If you ask any honest citizen, I am sure he will say an emphatic NO for this kind of governance. Then what is the solution?

Given the fact that a large section of our politicians, across all the political parties are corrupt with criminal background, only a Presidential form of government like in USA may suit our corrupt Indian polity. Imagine a scenario where the Prime Minister or the Chief Minister is directly elected by the people and the prerogative of appointing the right person for the right job without being obliged to appoint our MPs and MLAs as Ministers. Is it not an ideal option?

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At one stroke, you are eliminating the corrupt and inefficient law-makers from holding Ministerial offices and looting the exchequer. People may say this will lead to dictatorship. But then the Parliament or the Assembly can always act as a check and balance as in the case of the Senate and Congress in USA.

Making law should be the business of our elected representatives as in the US Senate and Congress, apart from monitoring proper implementation of those laws.

Major policy decisions will have to be cleared by the Parliament and the respective State Assemblies as in the US and France.  At one stroke the clamour to become an MLA and MP will lose its charm and drastically reduce the electoral malpractices like offering inducement to the voter and will deter candidates with criminal background to contest elections.

This is only the feeling of an anguished senior citizen and perhaps shared by millions of honest citizens across the country. This is only a food for thought and may be the future younger, intelligent and less corrupt generation will usher in honest and clean governance and amend the Constitution at an appropriate time to bring in the Presidential form of governance. A wishful thinking?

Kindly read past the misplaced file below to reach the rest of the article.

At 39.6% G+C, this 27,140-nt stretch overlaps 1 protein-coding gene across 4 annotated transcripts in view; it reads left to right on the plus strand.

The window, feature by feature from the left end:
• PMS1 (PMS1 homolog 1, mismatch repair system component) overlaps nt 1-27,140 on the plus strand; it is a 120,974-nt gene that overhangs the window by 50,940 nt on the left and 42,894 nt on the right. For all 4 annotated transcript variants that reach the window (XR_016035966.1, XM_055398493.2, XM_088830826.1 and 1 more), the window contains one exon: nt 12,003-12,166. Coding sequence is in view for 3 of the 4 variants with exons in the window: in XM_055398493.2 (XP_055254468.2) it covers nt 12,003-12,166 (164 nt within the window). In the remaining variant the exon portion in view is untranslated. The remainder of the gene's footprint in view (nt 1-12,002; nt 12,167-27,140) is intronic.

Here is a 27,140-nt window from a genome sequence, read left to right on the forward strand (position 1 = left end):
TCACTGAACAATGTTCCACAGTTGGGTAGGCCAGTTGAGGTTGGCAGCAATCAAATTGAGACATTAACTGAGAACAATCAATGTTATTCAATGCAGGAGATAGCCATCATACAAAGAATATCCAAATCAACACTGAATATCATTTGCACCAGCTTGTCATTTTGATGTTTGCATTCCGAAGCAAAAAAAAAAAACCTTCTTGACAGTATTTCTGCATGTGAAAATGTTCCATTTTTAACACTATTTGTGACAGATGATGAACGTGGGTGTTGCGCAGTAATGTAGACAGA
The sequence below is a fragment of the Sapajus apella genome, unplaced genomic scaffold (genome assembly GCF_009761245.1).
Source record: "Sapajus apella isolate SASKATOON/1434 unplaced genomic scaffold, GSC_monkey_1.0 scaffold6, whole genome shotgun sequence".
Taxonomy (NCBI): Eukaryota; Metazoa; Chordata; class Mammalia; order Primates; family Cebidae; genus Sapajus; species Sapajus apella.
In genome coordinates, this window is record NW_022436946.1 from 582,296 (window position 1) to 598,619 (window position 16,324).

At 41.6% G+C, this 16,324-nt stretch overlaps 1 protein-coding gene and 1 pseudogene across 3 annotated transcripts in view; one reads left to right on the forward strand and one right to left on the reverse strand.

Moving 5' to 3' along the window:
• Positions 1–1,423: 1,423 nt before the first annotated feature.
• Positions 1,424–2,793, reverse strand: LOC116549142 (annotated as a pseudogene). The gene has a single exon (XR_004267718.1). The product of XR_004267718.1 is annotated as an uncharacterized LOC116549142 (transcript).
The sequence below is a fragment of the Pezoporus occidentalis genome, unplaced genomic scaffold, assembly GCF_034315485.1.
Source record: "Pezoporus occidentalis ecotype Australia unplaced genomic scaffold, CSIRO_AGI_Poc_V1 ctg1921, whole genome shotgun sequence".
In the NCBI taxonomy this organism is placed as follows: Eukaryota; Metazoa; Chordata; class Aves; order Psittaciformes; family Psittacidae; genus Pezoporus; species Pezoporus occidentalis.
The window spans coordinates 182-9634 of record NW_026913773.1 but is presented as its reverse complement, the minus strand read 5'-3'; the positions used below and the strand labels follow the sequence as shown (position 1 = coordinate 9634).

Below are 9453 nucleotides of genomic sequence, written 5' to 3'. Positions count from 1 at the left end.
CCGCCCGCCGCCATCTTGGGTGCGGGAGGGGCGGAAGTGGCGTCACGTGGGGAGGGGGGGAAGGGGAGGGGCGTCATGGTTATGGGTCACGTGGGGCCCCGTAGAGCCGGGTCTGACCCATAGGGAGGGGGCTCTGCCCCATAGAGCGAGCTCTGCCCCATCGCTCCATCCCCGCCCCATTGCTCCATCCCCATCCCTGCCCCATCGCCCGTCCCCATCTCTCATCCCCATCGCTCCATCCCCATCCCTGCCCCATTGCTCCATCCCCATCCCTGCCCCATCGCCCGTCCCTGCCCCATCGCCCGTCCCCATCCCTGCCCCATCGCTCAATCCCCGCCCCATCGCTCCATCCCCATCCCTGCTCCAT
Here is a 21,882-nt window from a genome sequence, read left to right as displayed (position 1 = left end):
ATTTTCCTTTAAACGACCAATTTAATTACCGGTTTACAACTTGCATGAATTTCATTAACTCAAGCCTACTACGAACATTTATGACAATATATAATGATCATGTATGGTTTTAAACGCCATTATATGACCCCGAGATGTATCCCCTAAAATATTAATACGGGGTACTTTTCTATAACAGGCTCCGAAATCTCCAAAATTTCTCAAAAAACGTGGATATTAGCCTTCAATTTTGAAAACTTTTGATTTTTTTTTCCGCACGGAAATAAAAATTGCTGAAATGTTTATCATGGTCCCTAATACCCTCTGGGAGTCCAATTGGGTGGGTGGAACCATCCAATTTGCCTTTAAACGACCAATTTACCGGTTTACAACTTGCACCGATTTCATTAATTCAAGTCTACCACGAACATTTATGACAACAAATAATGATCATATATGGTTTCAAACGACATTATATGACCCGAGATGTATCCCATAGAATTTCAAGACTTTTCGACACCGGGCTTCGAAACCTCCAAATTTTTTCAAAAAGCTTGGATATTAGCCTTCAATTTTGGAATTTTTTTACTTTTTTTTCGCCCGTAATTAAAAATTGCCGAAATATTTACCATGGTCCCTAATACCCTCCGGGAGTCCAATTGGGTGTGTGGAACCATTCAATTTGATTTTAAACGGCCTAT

3 COMMENTS ON THIS POST To “Democracy in India: Enough of Westminster Model, why not US Model?”

  1. swamy says:

    US system is not perfect. Congressmen and Senators share bed with Lobbyists..but it is not bad as in India.

  2. Thethreewisemen says:

    The article written with delusion that US model is somewhat superior to Westminster model, The founding fathers of Indian constitution-particularly that great jurist Sir Alladi Krishnaswamy Iyer, considered both models and picked a good mix from each. The elected president, and a part -elected upper house of parliament with wholly elected lower house of parliament. During the Watergate scandal, when Nixon refused to resign, even when this part in the breaking -in of Watergate building was proved with evidence, no constitutional expert there had an answer how to force the president out. The senate and house of representatives had no power as the former had to go through months of impeachment hearing where the president’s party senator filibustered everything. The supreme court was powerless too. In the Westminster model in India, the head of state-the president can dismiss a prime minster when evidence showed the PM to be unfit for the office, and president can be dismissed with the combined votes of both the houses of parliament.
    The problem is not the model of democracy, but the institutional corruption which pervade sin every institution as well as in the society. Are the elections at the national and state levels free and fair? Does the money play its ugly role in buying votes? These are 2 questions that need honest answers first.

  3. Shyam S says:

    A book ‘Why India Needs The Presidential System by Bhanu Dhamija’ makes a good case with cogent arguments.